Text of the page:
Panayotis Matsinopoulos

Senior Software Engineer: Love Creating Software, Taking Entrepreneurial Risks, Teaching Computer Programming & Blogging here or in many other places

Try Objective-C on Code School

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Having done the Apple developer tutorial Getting Started on iOS development, the next was to have a deeper dive in Objective-C. Looking around for online Objective-C tutorials, I came across a very good one, on Code School. The tutorial is called Try Objective-C.


NSLog method is used to log stuff on console.

@ Prefix on Literal Values

@"...": This is an NSString * literal.

Store Numbers

NSNumber *: Useful object to store numbers.


NSNumber *myAge = @44;

See how the literal on the right, has the @ symbol prefix, necessary to assign to an NS object.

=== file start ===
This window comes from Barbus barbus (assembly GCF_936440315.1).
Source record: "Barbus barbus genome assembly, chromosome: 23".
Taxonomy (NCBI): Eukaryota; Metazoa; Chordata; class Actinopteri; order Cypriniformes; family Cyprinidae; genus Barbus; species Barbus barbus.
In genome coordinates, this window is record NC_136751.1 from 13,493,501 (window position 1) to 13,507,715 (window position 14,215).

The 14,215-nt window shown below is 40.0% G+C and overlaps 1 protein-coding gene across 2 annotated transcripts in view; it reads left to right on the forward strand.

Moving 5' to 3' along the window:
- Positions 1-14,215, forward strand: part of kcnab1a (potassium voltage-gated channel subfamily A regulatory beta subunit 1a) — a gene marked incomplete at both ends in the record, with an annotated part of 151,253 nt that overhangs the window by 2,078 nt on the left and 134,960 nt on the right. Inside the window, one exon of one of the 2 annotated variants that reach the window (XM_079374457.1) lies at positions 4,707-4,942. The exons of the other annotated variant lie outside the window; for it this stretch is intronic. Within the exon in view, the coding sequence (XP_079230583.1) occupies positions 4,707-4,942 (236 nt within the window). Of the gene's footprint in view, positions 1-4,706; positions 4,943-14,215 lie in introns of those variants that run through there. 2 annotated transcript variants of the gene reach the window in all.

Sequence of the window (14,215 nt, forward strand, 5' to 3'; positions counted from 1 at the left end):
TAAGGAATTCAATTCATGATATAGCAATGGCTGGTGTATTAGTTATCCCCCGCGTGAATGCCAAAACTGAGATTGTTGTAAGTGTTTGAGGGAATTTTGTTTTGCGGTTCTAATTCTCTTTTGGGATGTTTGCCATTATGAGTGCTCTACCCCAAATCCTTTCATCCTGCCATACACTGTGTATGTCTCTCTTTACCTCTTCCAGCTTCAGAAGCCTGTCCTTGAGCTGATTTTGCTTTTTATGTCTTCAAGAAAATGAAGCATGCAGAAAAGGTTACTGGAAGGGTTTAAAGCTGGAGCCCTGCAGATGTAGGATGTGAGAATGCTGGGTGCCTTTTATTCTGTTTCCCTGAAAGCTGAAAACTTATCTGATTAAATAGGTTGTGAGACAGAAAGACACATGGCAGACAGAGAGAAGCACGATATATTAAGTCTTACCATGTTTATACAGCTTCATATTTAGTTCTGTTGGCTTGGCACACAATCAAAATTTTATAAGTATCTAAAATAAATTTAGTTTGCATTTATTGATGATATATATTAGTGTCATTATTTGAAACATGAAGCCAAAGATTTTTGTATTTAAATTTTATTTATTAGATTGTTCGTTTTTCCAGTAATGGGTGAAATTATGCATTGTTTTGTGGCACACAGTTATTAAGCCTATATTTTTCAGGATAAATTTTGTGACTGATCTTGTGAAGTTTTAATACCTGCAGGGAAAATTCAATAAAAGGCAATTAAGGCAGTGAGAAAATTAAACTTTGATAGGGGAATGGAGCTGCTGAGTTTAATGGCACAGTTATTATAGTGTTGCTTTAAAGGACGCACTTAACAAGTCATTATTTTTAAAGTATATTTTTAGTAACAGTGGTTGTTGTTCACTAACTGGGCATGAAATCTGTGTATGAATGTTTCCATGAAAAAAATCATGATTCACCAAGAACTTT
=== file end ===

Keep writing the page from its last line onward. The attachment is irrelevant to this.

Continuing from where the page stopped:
Construct Arrays

For arrays use NSArray *


NSArray *fruits = @[@"Apples", @"Oranges", @"Pears"];

Watch out the @ prefix both in front of array literal and in front of the string literals.

And access value of an item by position: fruits[0], fruits[1] e.t.c.

Mutable Arrays

NSArray is immutable. So, you cannot change it. Use NSMutableArray if you want to create an array that can be changed.

Hashes and Dictionaries

How to create hashes or dictionaries? Use the NSDictionary *.


NSDictionary *person = @{@"First Name": @"Panos"};

We can access the values using the keys:

person[@"First Name"]   

Send message to an object:

[objectVar methodName];

Method description

Use method “description” to get a nice-to-read representation of an object:

[objectVar description]

Unsigned Integers

NSUInteger is a type to stored unsigned integers.


NSUInteger = 5;

Operations with NSNumbers